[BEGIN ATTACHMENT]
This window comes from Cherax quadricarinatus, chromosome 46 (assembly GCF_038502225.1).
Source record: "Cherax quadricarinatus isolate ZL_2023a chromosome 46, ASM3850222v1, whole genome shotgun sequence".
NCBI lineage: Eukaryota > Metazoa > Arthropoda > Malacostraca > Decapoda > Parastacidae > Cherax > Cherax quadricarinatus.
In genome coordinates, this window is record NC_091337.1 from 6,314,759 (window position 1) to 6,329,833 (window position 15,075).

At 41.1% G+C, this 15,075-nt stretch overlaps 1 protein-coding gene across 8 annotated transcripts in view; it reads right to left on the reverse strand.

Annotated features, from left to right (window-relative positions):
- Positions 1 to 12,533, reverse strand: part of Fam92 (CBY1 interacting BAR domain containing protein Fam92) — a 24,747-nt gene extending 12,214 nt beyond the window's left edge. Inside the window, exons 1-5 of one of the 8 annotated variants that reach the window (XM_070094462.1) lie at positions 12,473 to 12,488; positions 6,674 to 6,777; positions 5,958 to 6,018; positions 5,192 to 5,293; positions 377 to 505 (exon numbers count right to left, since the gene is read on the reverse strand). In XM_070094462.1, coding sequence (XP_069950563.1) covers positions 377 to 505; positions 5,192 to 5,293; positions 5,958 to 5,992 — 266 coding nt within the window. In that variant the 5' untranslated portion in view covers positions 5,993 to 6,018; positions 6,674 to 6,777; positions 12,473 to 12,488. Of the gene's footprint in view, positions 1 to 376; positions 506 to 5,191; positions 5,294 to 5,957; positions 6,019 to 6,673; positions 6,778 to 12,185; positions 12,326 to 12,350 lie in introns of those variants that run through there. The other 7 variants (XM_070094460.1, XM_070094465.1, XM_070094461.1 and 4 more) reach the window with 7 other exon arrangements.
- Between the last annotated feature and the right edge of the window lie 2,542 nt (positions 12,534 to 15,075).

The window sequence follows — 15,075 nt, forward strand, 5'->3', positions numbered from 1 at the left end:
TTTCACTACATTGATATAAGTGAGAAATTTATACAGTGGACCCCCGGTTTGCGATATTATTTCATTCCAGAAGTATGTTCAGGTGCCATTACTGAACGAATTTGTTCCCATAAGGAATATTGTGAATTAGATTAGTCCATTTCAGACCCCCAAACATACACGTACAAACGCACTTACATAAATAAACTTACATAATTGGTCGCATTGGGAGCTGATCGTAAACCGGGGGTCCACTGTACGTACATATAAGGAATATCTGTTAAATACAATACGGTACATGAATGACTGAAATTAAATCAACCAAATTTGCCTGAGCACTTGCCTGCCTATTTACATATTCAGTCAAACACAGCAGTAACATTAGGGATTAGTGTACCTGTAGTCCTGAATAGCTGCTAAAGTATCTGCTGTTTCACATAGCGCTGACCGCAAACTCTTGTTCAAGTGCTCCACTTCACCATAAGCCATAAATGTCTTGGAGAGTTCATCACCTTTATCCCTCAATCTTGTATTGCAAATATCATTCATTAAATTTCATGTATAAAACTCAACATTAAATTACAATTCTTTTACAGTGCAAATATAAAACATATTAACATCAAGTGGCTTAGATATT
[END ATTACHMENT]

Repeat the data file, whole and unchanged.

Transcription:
This window comes from Cherax quadricarinatus, chromosome 46 (assembly GCF_038502225.1).
Source record: "Cherax quadricarinatus isolate ZL_2023a chromosome 46, ASM3850222v1, whole genome shotgun sequence".
NCBI lineage: Eukaryota > Metazoa > Arthropoda > Malacostraca > Decapoda > Parastacidae > Cherax > Cherax quadricarinatus.
In genome coordinates, this window is record NC_091337.1 from 6,314,759 (window position 1) to 6,329,833 (window position 15,075).

At 41.1% G+C, this 15,075-nt stretch overlaps 1 protein-coding gene across 8 annotated transcripts in view; it reads right to left on the reverse strand.

Annotated features, from left to right (window-relative positions):
- Positions 1 to 12,533, reverse strand: part of Fam92 (CBY1 interacting BAR domain containing protein Fam92) — a 24,747-nt gene extending 12,214 nt beyond the window's left edge. Inside the window, exons 1-5 of one of the 8 annotated variants that reach the window (XM_070094462.1) lie at positions 12,473 to 12,488; positions 6,674 to 6,777; positions 5,958 to 6,018; positions 5,192 to 5,293; positions 377 to 505 (exon numbers count right to left, since the gene is read on the reverse strand). In XM_070094462.1, coding sequence (XP_069950563.1) covers positions 377 to 505; positions 5,192 to 5,293; positions 5,958 to 5,992 — 266 coding nt within the window. In that variant the 5' untranslated portion in view covers positions 5,993 to 6,018; positions 6,674 to 6,777; positions 12,473 to 12,488. Of the gene's footprint in view, positions 1 to 376; positions 506 to 5,191; positions 5,294 to 5,957; positions 6,019 to 6,673; positions 6,778 to 12,185; positions 12,326 to 12,350 lie in introns of those variants that run through there. The other 7 variants (XM_070094460.1, XM_070094465.1, XM_070094461.1 and 4 more) reach the window with 7 other exon arrangements.
- Between the last annotated feature and the right edge of the window lie 2,542 nt (positions 12,534 to 15,075).

The window sequence follows — 15,075 nt, forward strand, 5'->3', positions numbered from 1 at the left end:
TTTCACTACATTGATATAAGTGAGAAATTTATACAGTGGACCCCCGGTTTGCGATATTATTTCATTCCAGAAGTATGTTCAGGTGCCATTACTGAACGAATTTGTTCCCATAAGGAATATTGTGAATTAGATTAGTCCATTTCAGACCCCCAAACATACACGTACAAACGCACTTACATAAATAAACTTACATAATTGGTCGCATTGGGAGCTGATCGTAAACCGGGGGTCCACTGTACGTACATATAAGGAATATCTGTTAAATACAATACGGTACATGAATGACTGAAATTAAATCAACCAAATTTGCCTGAGCACTTGCCTGCCTATTTACATATTCAGTCAAACACAGCAGTAACATTAGGGATTAGTGTACCTGTAGTCCTGAATAGCTGCTAAAGTATCTGCTGTTTCACATAGCGCTGACCGCAAACTCTTGTTCAAGTGCTCCACTTCACCATAAGCCATAAATGTCTTGGAGAGTTCATCACCTTTATCCCTCAATCTTGTATTGCAAATATCATTCATTAAATTTCATGTATAAAACTCAACATTAAATTACAATTCTTTTACAGTGCAAATATAAAACATATTAACATCAAGTGGCTTAGATATT